Some time ago, we wrote about Taka-Tuka Land Kindergarten which was also designed by the same Baupiloten studio. It is a group of architecture students at the Technical University of Berlin led by architect Susanne Hoffmann who founded the studio in 2003.


 
Baupiloten projects allow the architecture students to experience all facets of a real-life project, from design to budgeting, cost control and site supervision. The students also learn to present to clients and to convince them that their solutions are viable and practical.
 
A group of just under 10 architecture students worked on the Erika-Mann Grundschule II project. The kids who are using the space participated actively in the design process, giving the architecture students their views on how they will actually use the space, how it should function and what they’d love to see in their school.


 
Together they sought to lighten and cheer up the heavy and authoritarian air of their old school building from 1915. They developed a playful concept based on a fantastical world of the Silver Dragon. The farther into the building one moves, the stronger one feels the presence of the Silver Dragon whose spirit changes, moves, glows and shimmers.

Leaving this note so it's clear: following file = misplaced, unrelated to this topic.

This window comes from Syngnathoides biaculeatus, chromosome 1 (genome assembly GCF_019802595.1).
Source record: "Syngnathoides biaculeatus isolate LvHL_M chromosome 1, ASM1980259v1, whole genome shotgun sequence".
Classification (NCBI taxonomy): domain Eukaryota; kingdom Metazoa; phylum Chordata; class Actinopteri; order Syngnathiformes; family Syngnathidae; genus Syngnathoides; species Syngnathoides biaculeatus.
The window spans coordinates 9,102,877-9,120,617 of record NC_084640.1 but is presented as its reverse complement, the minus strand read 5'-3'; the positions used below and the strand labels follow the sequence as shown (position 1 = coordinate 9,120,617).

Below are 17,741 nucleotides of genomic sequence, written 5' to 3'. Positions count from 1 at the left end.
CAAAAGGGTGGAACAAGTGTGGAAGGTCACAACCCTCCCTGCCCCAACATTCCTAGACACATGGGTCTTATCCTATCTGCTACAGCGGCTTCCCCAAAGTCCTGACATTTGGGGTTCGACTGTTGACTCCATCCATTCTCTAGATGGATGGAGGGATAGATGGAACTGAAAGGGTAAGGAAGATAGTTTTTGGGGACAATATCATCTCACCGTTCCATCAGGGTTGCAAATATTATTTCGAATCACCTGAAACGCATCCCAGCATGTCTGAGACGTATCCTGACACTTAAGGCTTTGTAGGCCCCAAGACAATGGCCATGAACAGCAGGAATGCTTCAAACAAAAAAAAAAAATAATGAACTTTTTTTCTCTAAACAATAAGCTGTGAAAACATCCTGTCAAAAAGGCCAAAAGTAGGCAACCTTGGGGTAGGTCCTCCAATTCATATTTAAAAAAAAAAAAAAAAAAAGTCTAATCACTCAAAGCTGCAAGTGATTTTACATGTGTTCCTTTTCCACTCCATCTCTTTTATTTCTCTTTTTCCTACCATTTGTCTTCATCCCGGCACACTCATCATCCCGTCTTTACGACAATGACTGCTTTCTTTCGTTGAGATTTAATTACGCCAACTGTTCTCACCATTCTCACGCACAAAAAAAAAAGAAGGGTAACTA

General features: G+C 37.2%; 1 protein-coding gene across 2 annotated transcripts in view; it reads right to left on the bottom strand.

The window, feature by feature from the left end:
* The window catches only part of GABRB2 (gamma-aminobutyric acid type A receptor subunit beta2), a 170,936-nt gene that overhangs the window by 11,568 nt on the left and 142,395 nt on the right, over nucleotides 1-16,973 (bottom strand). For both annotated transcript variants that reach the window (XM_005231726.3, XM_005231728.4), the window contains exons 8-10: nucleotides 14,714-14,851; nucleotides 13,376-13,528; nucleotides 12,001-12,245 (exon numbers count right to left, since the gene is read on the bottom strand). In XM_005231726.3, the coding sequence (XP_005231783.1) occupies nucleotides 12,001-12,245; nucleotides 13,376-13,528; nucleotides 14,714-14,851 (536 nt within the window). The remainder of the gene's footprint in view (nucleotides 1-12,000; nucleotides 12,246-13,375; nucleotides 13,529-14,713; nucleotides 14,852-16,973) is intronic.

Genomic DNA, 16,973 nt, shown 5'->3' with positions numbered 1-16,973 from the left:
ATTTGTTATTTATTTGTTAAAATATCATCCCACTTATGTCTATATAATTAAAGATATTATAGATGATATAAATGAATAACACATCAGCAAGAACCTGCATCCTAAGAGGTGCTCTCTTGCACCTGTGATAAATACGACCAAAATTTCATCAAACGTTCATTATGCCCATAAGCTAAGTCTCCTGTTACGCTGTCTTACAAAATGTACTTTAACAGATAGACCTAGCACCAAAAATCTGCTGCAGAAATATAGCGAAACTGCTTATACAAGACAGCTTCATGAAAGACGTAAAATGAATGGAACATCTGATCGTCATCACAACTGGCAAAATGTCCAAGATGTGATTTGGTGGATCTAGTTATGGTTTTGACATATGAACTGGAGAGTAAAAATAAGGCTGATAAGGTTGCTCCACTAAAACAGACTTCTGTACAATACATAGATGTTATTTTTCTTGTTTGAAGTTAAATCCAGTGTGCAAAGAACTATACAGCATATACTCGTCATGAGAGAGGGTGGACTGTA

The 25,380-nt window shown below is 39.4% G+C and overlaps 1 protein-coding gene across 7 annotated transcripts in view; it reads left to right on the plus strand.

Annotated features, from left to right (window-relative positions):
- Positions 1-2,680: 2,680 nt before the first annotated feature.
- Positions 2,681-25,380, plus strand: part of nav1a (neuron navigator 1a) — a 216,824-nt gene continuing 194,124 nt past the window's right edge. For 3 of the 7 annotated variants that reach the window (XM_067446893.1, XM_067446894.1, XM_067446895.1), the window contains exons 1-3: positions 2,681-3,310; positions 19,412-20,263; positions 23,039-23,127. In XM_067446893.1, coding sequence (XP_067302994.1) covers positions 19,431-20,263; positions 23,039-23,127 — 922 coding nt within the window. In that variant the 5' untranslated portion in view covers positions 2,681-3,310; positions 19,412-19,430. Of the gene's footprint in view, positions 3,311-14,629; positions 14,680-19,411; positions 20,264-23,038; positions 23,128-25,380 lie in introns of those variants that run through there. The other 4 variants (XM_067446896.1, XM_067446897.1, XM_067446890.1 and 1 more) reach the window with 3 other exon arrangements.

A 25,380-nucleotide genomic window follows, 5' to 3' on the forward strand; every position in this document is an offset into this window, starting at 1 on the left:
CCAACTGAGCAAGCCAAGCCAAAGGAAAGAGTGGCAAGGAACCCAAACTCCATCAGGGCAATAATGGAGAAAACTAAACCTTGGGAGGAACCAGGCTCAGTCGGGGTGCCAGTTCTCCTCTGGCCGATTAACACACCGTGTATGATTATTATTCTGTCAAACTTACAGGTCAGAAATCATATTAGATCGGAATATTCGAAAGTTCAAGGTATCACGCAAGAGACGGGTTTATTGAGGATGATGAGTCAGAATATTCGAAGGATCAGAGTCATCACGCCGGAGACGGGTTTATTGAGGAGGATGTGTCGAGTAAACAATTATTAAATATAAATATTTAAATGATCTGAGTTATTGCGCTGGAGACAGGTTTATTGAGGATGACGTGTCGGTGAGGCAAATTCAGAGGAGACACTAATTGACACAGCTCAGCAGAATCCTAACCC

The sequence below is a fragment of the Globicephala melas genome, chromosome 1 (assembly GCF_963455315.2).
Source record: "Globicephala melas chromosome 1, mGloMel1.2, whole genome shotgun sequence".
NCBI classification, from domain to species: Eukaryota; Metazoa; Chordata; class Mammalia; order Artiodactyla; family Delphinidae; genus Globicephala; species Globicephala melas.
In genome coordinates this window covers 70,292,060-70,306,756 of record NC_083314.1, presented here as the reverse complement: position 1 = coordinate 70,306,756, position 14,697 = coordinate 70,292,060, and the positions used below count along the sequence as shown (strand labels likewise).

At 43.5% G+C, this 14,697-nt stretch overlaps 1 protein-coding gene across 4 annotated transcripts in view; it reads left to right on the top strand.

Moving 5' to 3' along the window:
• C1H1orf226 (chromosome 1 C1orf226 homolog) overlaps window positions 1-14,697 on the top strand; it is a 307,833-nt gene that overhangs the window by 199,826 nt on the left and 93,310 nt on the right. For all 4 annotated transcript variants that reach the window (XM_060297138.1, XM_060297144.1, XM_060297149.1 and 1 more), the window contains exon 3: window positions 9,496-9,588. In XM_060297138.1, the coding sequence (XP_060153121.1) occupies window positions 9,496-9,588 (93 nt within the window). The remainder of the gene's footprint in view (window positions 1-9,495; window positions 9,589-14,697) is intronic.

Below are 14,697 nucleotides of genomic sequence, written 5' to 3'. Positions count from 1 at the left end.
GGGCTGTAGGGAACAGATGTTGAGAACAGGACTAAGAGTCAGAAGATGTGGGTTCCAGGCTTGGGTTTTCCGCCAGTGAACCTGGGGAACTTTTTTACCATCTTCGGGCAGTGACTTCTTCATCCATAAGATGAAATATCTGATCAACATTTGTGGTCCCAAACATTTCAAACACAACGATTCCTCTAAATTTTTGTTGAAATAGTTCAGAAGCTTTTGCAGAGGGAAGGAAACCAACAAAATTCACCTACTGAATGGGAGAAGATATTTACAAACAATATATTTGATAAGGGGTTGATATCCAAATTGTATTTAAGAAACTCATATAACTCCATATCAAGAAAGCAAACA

The different spaces are called Snuffle Garden, Snuffling Room, Chill Room and Dragon’s Breath, each starting with a clean white background and offering freedom of expression in the form of flexible furnishings.


 
The Chill Room located on the third floor includes one and two-person seating platforms covered with foam, tarp and various textiles. Meter-high petals protect each pedestal creating little isolated cocoons, each of which is also moveable and changeable by the children depending on what they wish at the time.
 
The Snuffle Garden on the second floor is furnished with horizontal and sloping surfaces for sitting, lying down or sliding. No wonder that the school was named one of Germany’s best schools at the end of 2008. - Tuija Seipell


 
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Kids

December 10 2008



ArcheToys designed by Floris Hovers may be toys but kids do not need to get excited. Adults are going to scoop them up, now that they are apparently available - although we are not yet quite sure how or where we could buy them.